About the arts and that digit
As a Chocolate Auction regular, I thought I'd seen it all. That was until Sunday. That was one for the books and not just the record books.
While the auction was a huge success in its fund-raising role for Baldwin's sizable arts community, there was so much more to it than that this year. No, there can be no mistaking this. It was Alice Ann's auction for sure.
When the idea was hatched to dedicate the 17th annual version of the Valentine's Day extravaganza to the memory of the auction's founder, Alice Ann Callahan-Russell, it just snow balled from there.
Oh, sure, there was plenty of work to be done by the Baldwin Community Arts Council board and many of their significant "others," it was work that just fell together, one piece after another fell together. It was like magic, Alice Ann magic.
When Sunday finally arrived, it was raining, but nothing could rain on that parade. A doorman with an umbrella kept those donating goodies from getting wet. Those donations just kept coming, even after the 1 p.m. start.
Although the crowd wasn't at full strength until around 2 p.m., the turnout was fabulous. BCAC board members kept shoveling out more and more chairs and people just kept filling them.
Shortly thereafter, BCAC President Christy Carlisle kicked the auction into high gear with a tribute to Alice Ann, given table side to the great woman's husband, Tom Russell, and sisters, Charlene Potter and Mary Jane Chubb. It set the tone for the rest of the afternoon.
The bidding took off and just kept going. There was plenty of laughter and fun, but there were a tear or two shed by those closest to Alice Ann. I think Potter said it best when I interviewed her this week. She said, "I kept saying, 'Alice Ann would have loved it.' It was a great day."
One of Russell's paintings, fresh from a show, was the featured item and fetched $2,000 in quite a bidding war. Don Nutt won and headed the proceeds to its record $9,036.
But, that painting did more than that. It illustrated an important distinction that not everyone has understood. Russell stipulated that half of the proceeds from the painting would go to the BCAC and the other half to the Lumberyard Arts Center Project in downtown Baldwin. The BCAC and the LAC are separate entities, although both involve art.
It shows the fantastic support that Baldwin City has for art. The BCAC's mission is geared toward art education and numerous off shoots. The LAC's mission is to refurbish the lumberyard downtown into a center for all the arts -- theater, etc., etc. -- and that is being worked on hard from many angles. Of course, the BCAC is supportive of that and has donated money toward it, but that's the extent of the art council's involvement in the downtown project.
To see both groups benefit from Sunday's auction was great. A record $9,036 was raised. Nothing could rain on Alice Ann's parade.
All right, I apologize for any and all incontinence or other problems I caused last week with the column on smashing my finger in the door. I had three different people -- all of different ages, too, by the way -- tell me they about wet their pants laughing about my pain.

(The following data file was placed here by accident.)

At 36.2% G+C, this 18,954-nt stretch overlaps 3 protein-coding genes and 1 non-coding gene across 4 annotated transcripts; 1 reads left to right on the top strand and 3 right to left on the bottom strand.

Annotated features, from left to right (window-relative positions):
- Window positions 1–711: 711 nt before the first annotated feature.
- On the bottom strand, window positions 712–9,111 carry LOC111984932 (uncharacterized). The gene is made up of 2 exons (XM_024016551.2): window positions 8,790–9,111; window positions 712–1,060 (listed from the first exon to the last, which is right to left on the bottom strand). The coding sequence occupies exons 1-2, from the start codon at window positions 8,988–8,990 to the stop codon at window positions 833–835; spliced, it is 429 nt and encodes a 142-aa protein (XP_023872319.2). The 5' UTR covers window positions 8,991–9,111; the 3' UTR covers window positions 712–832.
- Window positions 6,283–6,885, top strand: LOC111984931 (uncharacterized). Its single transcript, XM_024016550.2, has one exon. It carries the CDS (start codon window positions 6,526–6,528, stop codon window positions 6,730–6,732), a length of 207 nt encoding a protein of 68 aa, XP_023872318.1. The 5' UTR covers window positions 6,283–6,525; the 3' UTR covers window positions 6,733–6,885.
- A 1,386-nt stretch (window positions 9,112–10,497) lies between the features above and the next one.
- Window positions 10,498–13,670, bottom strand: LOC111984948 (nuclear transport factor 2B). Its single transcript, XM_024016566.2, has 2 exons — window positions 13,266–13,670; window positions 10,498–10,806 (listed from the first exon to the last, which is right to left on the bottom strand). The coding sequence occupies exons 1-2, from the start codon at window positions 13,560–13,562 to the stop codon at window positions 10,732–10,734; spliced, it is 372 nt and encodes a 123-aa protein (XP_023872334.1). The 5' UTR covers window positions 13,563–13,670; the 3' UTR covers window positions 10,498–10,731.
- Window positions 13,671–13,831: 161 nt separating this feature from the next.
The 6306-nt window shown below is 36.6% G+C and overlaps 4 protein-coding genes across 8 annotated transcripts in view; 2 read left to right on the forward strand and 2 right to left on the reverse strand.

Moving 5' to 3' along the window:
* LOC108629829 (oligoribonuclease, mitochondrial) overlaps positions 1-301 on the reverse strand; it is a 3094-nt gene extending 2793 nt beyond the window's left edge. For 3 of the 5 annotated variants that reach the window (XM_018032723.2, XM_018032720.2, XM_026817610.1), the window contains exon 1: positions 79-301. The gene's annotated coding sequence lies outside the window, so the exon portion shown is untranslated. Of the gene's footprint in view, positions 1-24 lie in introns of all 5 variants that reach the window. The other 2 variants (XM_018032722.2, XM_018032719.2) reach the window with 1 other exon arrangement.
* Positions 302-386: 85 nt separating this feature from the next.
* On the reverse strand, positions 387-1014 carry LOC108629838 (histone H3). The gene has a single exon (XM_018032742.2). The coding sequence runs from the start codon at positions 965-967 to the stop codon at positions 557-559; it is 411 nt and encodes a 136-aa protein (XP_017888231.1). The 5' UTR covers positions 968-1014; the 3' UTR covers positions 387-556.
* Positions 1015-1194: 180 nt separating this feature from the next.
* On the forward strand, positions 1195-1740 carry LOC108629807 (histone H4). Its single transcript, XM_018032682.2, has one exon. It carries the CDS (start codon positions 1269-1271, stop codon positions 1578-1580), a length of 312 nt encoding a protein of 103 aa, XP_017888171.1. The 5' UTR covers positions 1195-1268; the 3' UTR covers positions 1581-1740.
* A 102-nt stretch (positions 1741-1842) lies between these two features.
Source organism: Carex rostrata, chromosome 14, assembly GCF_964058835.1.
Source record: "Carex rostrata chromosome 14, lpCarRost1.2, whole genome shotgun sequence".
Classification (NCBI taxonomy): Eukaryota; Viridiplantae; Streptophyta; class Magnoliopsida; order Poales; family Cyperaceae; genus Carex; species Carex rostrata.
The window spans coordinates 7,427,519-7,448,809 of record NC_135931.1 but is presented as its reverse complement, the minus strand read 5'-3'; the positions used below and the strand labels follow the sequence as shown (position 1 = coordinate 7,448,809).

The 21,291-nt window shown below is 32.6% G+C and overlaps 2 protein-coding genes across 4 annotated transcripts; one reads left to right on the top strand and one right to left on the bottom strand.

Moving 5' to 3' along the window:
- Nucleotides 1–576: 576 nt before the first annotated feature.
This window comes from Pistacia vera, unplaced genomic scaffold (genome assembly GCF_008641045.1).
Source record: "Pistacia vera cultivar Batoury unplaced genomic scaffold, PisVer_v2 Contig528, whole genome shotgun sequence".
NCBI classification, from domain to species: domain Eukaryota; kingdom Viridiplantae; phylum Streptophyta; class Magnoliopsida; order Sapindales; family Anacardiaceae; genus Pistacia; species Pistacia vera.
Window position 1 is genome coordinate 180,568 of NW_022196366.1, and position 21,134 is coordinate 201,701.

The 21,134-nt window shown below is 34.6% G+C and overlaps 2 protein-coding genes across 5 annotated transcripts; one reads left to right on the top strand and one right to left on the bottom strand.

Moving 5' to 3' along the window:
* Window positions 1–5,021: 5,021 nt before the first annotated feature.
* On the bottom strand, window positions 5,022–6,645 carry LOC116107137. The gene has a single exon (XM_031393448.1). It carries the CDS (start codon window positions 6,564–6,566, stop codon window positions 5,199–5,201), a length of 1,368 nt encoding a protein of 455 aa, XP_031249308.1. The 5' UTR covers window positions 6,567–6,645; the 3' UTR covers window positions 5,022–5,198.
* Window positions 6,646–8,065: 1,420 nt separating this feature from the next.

Now, I certainly didn't intend that. I have absolutely no stock options in "Depends," I can guarantee you. But, I must admit, I do appreciate hearing peoples' reactions to the columns. I especially like it when they're laughing.
I hadn't ripped off a funny one for awhile, so I was overdue. I like to keep people guessing. Oddly enough, though, as I was getting those laughter reactions, I had another person stop me on the street out of the blue about another column. It involved Dan DeSpain going back to Iraq and Matt Roach going for the first time. There certainly wasn't anything to laugh about in that one. The woman told me how wonderful the column was, how beautiful it was.
That one brought tears, while my pain brought laughs. Go figure. That's just the way it goes. As I've discussed with people, there's nothing funnier than someone else's pain. I was glad to provide the laughs. At least it got me something good out of the excruciating experience.
And, oh, yes, Crime Scene Investigation update -- during the ensuing days, I discovered another blood stain or two. One was truly fascinating. It must have been a fairly small droplet, but it streaked down the wall almost exactly outlining my couch. Weird. The other notable one was found by the paper towels, which I went for to stop the bleeding.
Anyway, I've passed these along to the crime scene boys for follow up. I'll be anxious for the report. But, mostly, I'll be thankful for a complete return to normal for my finger. I'm still keeping the Band-Aids on, but have been typing with no problem at all. I was finally able to shave without the electric jobber Monday morning.
But, there are still some things I can't do with the digit. And, no, I'm still not talking about what they are. Some things are better left unsaid, whether you're laughing or crying ... or maybe wetting your pants.